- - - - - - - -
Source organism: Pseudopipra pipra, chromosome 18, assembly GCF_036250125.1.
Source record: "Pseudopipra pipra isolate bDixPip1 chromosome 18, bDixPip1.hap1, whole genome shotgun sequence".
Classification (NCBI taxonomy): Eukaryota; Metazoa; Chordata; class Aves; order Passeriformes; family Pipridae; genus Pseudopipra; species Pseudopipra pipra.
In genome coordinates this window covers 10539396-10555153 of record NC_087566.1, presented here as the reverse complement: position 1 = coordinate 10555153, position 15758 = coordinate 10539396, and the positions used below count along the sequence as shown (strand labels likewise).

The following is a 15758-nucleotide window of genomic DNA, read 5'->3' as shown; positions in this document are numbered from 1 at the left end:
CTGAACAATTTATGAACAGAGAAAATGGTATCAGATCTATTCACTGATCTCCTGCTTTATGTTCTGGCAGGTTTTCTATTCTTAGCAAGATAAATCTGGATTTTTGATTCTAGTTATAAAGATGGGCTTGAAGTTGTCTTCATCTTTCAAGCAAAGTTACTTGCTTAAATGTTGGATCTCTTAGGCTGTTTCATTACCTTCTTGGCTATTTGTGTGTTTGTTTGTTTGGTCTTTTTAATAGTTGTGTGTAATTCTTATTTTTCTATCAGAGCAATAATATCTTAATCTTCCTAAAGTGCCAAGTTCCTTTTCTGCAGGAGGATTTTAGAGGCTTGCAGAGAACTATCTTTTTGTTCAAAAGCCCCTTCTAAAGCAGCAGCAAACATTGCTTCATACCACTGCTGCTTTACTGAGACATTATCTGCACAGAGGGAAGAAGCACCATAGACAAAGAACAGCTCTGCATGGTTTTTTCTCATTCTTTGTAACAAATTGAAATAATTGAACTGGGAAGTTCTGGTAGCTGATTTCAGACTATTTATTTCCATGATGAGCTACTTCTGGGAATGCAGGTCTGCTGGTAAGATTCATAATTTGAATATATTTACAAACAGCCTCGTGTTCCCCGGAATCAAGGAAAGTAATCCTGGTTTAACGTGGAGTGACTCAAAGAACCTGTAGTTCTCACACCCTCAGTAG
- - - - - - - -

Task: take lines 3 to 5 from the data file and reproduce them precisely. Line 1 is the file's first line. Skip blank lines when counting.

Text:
Classification (NCBI taxonomy): Eukaryota; Metazoa; Chordata; class Aves; order Passeriformes; family Pipridae; genus Pseudopipra; species Pseudopipra pipra.
In genome coordinates this window covers 10539396-10555153 of record NC_087566.1, presented here as the reverse complement: position 1 = coordinate 10555153, position 15758 = coordinate 10539396, and the positions used below count along the sequence as shown (strand labels likewise).

The following is a 15758-nucleotide window of genomic DNA, read 5'->3' as shown; positions in this document are numbered from 1 at the left end: